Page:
The All-Star Game Few Saw, and Fewer Remember

In 1963, an All-Star game was played that few fans watched, and 59 years later, nobody remembers. The game, comprised exclusively of Latino players from the American and National Leagues, took place at the New York Giants’ historic Polo Grounds — the last game played at Coogan’s Bluff. The exhibition game, played before 14,235 fans, was a charity event to benefit a new Latin American Hall of Fame.

The Polo Grounds, temporary home to the New York Mets during their first two seasons, 1962 and 1963, had showcased some of baseball’s greatest players — 373-game winning pitcher Christie Mathewson, right fielder Mel Ott who came up as a rookie at age 17 and retired, still a Giants, 22 years and 511 home runs later, and Willie Mays, the “Say Hey Kid.” Baseball’s most dramatic moment, Bobby Thompson’s 1951 “Shot Heard ‘Round the World,” thrilled Polo Grounds’ bugs.

Nearly six decades ago, on that warm and sunny October 13th day, a week after the Los Angeles Dodgers swept the New York Yankees in the World Series, the lineups were filled with Latin American and Caribbean nations’ players — Cuba, Puerto Rico, the Dominican Republic, Venezuela, Panama and Mexico. Black or multiracial, they endured the same bigotry as African Americans.

Among them were future Hall of Famers Juan Marichal, Orlando Cepeda, Roberto Clemente and Luis Aparicio. Others honored included a Minnesota Twins’ future three-time batting champion Tony Oliva, and his teammates MVP Zoilo Versalles and Vic Power, San Francisco Giants star outfielder and future manager Felipe Alou, the Washington Senators’ Minnie Minoso and the New York Yankees’ Hector Lopez, coming off his fourth straight World Series appearance. Unlike the 2022 All-Star Game, the Latinos played their game in obscurity — no television, no media hoopla and no promotional advertisement. Three of Latin music’s biggest talents, however, performed on field before the game — bandleaders Tito Puente and Tito Rodriguez and Cuban bombshell singer La Lupe.

For the Latin stars, the game was emotionally charged. Marichal, the “Dominican Dandy,” remembered: “There was a lot of emotion among all the players, and you could tell the fans were excited about it, too.” Manny Mota, a Dominican and Pittsburgh Pirates outfielder then in his second major league season, stressed how proud the players were to represent their countries — “prestige and pride” were his words.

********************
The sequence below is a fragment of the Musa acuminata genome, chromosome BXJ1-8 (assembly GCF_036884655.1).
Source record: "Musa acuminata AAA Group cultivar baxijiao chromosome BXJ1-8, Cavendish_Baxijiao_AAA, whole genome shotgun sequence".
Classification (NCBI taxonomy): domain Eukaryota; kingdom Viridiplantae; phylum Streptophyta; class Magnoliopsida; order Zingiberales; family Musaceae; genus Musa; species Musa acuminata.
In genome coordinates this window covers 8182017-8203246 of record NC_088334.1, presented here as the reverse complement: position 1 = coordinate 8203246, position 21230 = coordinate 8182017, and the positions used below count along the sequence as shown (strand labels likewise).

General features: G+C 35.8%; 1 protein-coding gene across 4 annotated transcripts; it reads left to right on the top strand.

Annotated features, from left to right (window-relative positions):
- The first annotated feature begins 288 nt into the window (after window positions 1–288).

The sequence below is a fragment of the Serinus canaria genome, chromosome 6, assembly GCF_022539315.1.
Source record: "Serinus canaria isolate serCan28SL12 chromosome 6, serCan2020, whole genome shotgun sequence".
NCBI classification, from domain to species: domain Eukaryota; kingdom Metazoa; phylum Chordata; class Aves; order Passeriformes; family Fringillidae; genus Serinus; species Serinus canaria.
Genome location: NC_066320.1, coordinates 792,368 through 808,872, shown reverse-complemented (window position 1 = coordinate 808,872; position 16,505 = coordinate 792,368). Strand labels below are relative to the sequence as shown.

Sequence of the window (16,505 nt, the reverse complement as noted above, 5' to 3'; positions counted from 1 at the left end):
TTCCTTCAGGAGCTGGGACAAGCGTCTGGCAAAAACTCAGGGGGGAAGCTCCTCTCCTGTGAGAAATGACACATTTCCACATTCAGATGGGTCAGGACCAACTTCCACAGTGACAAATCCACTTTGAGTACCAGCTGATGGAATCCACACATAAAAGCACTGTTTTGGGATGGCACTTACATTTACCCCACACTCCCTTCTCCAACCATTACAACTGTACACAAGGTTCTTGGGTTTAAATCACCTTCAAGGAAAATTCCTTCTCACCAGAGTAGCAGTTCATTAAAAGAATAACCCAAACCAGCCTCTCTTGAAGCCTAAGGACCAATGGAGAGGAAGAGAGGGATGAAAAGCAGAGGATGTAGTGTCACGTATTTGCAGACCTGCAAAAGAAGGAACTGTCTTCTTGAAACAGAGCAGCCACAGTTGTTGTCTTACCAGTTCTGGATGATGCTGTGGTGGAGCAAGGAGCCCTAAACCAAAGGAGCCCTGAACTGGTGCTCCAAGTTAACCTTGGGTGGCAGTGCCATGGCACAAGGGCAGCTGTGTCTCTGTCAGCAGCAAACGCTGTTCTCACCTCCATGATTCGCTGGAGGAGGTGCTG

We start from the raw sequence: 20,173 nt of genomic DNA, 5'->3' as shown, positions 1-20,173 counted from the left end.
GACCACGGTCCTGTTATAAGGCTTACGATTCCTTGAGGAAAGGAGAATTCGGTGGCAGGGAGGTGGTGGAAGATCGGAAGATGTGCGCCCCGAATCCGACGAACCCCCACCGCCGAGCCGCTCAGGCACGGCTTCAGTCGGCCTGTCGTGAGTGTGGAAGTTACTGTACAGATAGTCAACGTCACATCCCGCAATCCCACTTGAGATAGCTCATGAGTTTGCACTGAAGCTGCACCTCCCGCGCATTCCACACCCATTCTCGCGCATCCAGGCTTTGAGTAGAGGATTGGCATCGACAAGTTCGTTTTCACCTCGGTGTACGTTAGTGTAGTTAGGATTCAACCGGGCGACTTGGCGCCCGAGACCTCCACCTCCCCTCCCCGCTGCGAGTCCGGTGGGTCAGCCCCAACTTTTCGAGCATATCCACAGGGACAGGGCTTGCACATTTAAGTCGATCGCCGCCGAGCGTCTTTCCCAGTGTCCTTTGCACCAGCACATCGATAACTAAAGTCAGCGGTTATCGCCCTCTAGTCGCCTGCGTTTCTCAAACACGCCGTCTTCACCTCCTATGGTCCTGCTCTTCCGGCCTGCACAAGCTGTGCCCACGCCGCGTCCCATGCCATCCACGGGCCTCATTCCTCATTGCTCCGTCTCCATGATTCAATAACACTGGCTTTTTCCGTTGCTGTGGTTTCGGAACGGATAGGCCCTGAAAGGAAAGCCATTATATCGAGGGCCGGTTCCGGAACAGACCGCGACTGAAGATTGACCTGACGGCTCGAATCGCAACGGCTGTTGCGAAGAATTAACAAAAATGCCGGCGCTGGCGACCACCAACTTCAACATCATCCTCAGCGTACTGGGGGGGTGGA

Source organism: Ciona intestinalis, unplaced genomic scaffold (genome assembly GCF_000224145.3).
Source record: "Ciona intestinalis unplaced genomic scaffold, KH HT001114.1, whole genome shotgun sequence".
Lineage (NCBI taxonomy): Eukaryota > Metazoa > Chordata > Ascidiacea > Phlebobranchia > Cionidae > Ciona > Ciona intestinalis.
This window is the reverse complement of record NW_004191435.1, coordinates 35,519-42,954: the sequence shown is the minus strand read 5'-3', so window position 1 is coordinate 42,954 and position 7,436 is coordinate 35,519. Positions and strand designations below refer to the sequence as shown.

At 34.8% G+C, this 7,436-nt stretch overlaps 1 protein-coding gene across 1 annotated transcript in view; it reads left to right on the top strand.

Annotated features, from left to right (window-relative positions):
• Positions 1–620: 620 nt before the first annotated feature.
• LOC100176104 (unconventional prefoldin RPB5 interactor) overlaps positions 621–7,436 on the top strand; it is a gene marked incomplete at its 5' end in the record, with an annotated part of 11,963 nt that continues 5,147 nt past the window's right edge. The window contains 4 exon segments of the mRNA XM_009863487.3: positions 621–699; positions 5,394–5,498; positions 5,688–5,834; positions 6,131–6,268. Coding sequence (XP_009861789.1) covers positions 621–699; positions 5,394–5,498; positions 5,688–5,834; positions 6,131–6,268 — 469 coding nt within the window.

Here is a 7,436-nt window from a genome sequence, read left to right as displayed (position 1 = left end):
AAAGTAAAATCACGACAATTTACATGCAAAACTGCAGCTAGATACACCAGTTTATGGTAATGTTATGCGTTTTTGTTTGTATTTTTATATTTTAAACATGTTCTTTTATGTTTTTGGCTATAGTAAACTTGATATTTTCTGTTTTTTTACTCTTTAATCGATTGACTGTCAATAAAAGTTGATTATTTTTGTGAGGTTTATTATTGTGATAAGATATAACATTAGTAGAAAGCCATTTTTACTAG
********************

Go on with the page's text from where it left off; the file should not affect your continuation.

For all its historical importance, the game was a snoozer with the NL, who had won the official 1963 All-Star Game in Cleveland 5–3, pulled away by the ninth inning, 5–0. Alou, Mota, the St. Louis Cardinals’ shortstop Julian Javier, and the Pirates’ Alvin O’Neal McBean contributed the winning RBIs. Alou’s single came off the Twin’s losing pitcher, the Cuban Pedro Ramos.

Giants ace Marichal, a 25-game winner in 1963, hurled four innings of shutout ball, allowing just two hits, no walks and fanning six. But the win went to McBean who followed Marichal to the mound with four shutout innings of his own. After the game, the players lined up in the clubhouse to collect their $175 stipend, a far cry from what today’s ASG participants receive. While not paid in folding green, the 2022 All-Stars get six free tickets to the game and to the Home Run Derby, free first-class airfare and hotel, the daily $117.50 MLB meal stipend, and a swag bag. Don’t forget that the crème de la crème ASG players have negotiated into their contract’s bonuses for up to $500,000 just for being chosen.

But at least three of the Latin players had the last laugh. Cepeda, Clemente and Power were such unfamiliar faces that after getting paid the first time, they went to the back of the line, and unrecognized, collected a second time. Said Cepeda, “The guy never realized he paid us twice.”

Joe Guzzardi is a Society for American Baseball Research and Internet Baseball Writers Association member. Contact him at

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Joe Guzzardi

Syndicated columnist Joe Guzzardi writes about immigration issues and American baseball history. Twitter @JoeGuzzardi19